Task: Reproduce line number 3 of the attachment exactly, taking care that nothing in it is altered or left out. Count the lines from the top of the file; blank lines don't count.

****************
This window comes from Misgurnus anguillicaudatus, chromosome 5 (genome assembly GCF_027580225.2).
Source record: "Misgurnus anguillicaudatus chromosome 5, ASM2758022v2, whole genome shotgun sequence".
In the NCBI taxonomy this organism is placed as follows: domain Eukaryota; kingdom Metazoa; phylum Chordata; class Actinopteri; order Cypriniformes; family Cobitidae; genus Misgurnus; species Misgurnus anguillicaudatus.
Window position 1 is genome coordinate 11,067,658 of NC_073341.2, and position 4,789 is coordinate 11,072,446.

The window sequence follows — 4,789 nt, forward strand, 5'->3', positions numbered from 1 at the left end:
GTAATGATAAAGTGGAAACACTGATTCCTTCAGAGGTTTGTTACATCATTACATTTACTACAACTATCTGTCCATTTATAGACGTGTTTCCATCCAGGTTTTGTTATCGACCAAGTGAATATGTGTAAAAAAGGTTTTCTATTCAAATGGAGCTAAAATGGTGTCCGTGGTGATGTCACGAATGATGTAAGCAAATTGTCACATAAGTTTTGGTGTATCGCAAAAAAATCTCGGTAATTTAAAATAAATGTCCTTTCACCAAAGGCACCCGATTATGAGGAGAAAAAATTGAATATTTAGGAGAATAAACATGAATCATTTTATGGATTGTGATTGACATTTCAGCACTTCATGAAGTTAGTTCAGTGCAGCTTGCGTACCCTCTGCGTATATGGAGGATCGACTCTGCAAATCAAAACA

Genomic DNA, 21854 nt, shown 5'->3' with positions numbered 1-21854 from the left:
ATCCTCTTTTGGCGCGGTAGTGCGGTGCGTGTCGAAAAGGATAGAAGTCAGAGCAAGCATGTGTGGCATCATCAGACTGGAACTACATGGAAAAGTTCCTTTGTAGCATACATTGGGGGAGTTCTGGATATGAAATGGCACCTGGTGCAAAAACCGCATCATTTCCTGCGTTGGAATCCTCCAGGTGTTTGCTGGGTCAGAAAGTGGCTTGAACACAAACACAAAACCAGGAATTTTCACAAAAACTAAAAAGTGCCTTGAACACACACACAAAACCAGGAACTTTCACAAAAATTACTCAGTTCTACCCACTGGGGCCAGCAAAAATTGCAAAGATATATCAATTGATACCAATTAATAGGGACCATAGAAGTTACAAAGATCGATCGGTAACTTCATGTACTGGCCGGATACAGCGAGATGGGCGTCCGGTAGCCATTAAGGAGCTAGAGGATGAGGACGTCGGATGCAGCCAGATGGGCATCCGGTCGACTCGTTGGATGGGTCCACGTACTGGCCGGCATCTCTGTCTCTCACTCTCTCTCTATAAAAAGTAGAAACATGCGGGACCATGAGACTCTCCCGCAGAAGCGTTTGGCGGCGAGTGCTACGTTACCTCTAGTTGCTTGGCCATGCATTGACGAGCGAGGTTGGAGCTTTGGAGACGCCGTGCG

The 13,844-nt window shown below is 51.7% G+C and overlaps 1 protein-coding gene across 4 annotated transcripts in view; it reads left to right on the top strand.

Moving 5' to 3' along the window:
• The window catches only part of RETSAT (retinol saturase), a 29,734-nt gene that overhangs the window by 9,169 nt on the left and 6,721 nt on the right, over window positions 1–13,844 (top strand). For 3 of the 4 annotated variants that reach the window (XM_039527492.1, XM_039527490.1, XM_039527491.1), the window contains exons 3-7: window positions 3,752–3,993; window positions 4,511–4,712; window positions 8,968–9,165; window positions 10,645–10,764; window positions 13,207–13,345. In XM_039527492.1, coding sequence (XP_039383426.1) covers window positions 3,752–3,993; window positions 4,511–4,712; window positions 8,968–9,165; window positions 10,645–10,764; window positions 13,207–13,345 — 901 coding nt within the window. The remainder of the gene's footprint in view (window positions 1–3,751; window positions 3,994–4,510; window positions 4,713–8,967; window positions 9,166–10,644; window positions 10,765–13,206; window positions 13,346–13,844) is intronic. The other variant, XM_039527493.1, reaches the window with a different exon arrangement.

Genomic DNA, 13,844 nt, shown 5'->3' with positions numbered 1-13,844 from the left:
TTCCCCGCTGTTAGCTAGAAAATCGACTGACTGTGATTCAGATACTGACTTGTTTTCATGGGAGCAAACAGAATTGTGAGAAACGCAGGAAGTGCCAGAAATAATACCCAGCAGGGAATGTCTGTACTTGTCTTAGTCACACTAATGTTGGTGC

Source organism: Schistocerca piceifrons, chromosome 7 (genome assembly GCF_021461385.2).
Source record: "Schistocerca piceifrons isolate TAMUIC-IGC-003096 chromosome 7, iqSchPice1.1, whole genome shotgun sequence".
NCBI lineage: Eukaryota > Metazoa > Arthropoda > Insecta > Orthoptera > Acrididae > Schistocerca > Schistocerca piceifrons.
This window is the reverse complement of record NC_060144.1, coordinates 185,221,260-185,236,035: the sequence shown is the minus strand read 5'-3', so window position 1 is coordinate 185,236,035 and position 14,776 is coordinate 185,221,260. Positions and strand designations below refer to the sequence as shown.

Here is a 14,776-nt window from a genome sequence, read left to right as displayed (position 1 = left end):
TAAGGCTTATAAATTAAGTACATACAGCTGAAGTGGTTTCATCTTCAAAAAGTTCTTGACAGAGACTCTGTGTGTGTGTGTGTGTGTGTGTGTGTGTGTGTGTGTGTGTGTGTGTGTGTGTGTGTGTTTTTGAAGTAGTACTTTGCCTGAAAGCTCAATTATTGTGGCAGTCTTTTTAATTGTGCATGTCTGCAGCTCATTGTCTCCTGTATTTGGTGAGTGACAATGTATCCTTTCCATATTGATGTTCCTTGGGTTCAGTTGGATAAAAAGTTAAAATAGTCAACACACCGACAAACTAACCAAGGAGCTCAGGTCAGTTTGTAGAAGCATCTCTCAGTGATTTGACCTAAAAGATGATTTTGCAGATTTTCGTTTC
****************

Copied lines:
In the NCBI taxonomy this organism is placed as follows: domain Eukaryota; kingdom Metazoa; phylum Chordata; class Actinopteri; order Cypriniformes; family Cobitidae; genus Misgurnus; species Misgurnus anguillicaudatus.